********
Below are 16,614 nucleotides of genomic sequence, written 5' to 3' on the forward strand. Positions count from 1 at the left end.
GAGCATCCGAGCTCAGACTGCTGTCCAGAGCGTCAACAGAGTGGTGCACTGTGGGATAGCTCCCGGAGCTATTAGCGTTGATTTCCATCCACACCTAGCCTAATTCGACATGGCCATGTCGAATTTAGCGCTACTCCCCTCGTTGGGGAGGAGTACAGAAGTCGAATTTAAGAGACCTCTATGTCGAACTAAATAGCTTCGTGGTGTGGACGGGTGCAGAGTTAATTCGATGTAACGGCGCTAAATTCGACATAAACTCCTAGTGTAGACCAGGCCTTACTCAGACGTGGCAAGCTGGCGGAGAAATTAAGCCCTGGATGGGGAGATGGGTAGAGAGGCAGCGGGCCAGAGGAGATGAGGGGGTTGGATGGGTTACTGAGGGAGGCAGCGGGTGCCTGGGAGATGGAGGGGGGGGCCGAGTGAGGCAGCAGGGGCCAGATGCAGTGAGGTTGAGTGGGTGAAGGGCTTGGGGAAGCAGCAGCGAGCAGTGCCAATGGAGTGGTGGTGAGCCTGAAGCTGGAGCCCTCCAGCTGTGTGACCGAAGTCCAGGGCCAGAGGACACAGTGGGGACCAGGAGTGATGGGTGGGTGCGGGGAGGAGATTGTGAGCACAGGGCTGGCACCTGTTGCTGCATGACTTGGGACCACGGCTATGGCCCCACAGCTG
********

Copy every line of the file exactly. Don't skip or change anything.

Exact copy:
Below are 16,614 nucleotides of genomic sequence, written 5' to 3' on the forward strand. Positions count from 1 at the left end.
GAGCATCCGAGCTCAGACTGCTGTCCAGAGCGTCAACAGAGTGGTGCACTGTGGGATAGCTCCCGGAGCTATTAGCGTTGATTTCCATCCACACCTAGCCTAATTCGACATGGCCATGTCGAATTTAGCGCTACTCCCCTCGTTGGGGAGGAGTACAGAAGTCGAATTTAAGAGACCTCTATGTCGAACTAAATAGCTTCGTGGTGTGGACGGGTGCAGAGTTAATTCGATGTAACGGCGCTAAATTCGACATAAACTCCTAGTGTAGACCAGGCCTTACTCAGACGTGGCAAGCTGGCGGAGAAATTAAGCCCTGGATGGGGAGATGGGTAGAGAGGCAGCGGGCCAGAGGAGATGAGGGGGTTGGATGGGTTACTGAGGGAGGCAGCGGGTGCCTGGGAGATGGAGGGGGGGGCCGAGTGAGGCAGCAGGGGCCAGATGCAGTGAGGTTGAGTGGGTGAAGGGCTTGGGGAAGCAGCAGCGAGCAGTGCCAATGGAGTGGTGGTGAGCCTGAAGCTGGAGCCCTCCAGCTGTGTGACCGAAGTCCAGGGCCAGAGGACACAGTGGGGACCAGGAGTGATGGGTGGGTGCGGGGAGGAGATTGTGAGCACAGGGCTGGCACCTGTTGCTGCATGACTTGGGACCACGGCTATGGCCCCACAGCTG